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    Lebanon's New Government Carries New Hopes for the Energy Industry



A government was formed after 10 months of deadlock. A dispute over the energy ministry led to neither March 8 nor March 14 parties receiving the portfolio.

by: Karen Ayat

Posted in:

East Med Focus

Lebanon's New Government Carries New Hopes for the Energy Industry

A new government was formed in Lebanon after ten months of deadlock. National political rivalries and the consequences of the Syrian conflict next-door had prevented the political vacuum from being filled. The severe delay in forming a government with executive powers has caused several postponements in the launching of the country’s first licensing round. The most recent date to open the bidding round was set by previous minister of energy Gebran Bassil for April 2014.

Prime Minister Tammam had been unable to form a government due to severe confrontations between the March 8 party (known as the Christian Free Patriotic Movement (FPM) and its Hezbollah ally) and the March 14 alliance led by the Sunni Future Party. The latest dispute revolved around who would hold the energy portfolio. Minister Gebran Bassil from the March 8 party, previous minister of energy, is now minister of foreign affairs and Arthur Nazarian from the FPM-aligned Tashnag, a small Armenian party is the new minister of energy.

The ministry of energy gained in attractiveness since estimates suggested that large amounts of natural gas could be hidden under Lebanon’s seabed. According to the Ministry of Energy, estimates based on recent seismic surveys covering 45% of Lebanese waters indicate that as much as 96 tcf of gas reserves and 865 million barrels of oil reserves could constitute Lebanon’s hydrocarbon wealth. A recent report by Bank Audi stated that according to the Ministry's sources, such amounts would translate into USD 600 billion to the Lebanese government based on current oil and gas prices, or ten times the size of the country's public debt1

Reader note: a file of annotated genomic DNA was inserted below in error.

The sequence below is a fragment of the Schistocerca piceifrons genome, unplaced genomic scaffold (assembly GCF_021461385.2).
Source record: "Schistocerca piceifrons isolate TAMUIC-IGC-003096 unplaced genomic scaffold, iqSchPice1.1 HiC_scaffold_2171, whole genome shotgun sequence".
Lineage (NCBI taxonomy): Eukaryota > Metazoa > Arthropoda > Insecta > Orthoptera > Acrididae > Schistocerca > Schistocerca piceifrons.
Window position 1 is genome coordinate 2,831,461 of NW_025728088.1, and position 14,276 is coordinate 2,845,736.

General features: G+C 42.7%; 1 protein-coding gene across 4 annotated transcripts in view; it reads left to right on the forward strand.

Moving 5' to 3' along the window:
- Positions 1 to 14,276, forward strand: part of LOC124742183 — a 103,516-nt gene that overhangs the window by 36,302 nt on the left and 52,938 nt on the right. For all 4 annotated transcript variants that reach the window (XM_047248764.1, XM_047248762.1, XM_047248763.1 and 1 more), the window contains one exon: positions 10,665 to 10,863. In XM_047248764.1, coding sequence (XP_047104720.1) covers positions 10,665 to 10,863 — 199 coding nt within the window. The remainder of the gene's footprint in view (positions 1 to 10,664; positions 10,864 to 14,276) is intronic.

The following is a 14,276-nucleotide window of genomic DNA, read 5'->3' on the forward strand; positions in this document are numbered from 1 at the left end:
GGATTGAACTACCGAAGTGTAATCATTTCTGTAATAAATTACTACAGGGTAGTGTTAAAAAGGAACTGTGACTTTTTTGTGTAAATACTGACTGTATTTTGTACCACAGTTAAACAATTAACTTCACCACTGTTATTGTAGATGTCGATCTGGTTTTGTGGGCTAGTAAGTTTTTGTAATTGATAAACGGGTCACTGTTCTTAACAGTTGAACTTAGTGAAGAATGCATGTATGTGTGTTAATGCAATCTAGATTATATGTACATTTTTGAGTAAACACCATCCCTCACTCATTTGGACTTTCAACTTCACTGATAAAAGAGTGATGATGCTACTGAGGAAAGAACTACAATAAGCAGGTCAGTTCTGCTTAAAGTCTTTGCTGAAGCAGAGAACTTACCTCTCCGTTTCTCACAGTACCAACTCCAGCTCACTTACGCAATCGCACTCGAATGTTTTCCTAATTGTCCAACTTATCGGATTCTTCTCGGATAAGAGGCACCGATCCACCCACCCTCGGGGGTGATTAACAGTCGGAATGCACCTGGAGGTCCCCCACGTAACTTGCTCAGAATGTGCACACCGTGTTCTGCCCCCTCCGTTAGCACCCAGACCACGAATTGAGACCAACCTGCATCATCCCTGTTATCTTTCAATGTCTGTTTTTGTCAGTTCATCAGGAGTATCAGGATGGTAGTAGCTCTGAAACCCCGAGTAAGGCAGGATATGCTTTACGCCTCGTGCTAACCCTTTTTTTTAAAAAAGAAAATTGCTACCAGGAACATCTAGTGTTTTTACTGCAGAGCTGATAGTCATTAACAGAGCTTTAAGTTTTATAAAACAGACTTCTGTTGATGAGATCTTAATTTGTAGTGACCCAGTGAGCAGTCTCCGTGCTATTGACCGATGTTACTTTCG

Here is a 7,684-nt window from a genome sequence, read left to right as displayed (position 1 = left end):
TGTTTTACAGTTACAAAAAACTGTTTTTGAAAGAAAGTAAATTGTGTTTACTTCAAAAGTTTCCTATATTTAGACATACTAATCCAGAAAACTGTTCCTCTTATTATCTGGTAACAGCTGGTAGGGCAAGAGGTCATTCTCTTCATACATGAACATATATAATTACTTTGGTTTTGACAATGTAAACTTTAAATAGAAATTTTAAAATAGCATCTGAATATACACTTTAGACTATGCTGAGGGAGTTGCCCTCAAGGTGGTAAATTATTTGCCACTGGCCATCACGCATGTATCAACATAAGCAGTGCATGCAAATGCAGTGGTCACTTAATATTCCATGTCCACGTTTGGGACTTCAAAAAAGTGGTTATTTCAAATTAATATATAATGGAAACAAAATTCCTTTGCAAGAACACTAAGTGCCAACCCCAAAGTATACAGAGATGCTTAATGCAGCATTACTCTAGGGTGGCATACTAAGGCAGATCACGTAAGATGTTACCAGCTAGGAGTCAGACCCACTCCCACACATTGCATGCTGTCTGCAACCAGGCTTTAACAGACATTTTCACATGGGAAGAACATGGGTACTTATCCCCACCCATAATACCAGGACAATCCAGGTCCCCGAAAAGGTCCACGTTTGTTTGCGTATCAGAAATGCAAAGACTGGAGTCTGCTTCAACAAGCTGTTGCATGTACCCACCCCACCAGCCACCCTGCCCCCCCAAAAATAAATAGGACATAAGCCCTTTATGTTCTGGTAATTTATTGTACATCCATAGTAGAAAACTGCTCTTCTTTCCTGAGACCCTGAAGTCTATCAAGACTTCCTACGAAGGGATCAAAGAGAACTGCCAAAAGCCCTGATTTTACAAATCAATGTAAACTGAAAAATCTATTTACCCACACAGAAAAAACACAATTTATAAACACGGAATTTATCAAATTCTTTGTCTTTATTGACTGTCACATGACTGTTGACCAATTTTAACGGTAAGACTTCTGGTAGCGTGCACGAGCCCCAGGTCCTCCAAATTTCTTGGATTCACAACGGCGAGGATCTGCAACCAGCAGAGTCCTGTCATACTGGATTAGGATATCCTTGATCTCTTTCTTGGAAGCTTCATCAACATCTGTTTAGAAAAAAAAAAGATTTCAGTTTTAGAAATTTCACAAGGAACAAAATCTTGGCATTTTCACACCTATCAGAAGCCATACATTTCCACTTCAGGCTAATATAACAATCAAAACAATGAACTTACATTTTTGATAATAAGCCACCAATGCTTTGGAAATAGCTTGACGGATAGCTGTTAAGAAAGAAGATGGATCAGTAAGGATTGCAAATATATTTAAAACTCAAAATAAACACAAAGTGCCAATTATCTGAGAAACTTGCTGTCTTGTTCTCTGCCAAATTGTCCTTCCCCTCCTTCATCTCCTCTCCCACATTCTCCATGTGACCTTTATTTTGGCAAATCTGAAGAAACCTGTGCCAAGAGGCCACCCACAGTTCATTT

In his speech, new Prime Minister Tammam Salam expressed his hope that the new government would allow presidential elections to be held before the expiration of the current president Michel Suleiman's mandate in May and that parliamentary polls would follow. Lebanon was recently the victim of severe security concerns. The rising violence and the ongoing conflict next-door created an environment of instability and fear. The massive influx of Syrian refugees also caused the economic situation to worsen.

Energy remains at the core of Lebanon's priorities. Two essential decrees are yet pending and their issuance is essential for the country to conduct its bidding round. The new government now has the power to issue the pending pieces of legislation to demarcate the 10 maritime blocks and establish a revenue-sharing model. A holistic approach needs to be adopted by the government through collaboration and dialogue between the various ministries in order to achieve an environment of peace and stability essential for the prosperity of the energy industry. The spirit of the new government is to achieve the national interest of the country and there is no doubt that a lot of work has to be done.

1- The full Bank Audi's report is accessible via this link http://research.banqueaudi.com/documents/EconomicReports/lebanon_economic_report.pdf

Karen Ayat is an analyst focused on energy geopolitics in the Eastern Mediterranean.  Email Karen on ayat_karen@hotmail.com. Follow her on Twitter: @karenayat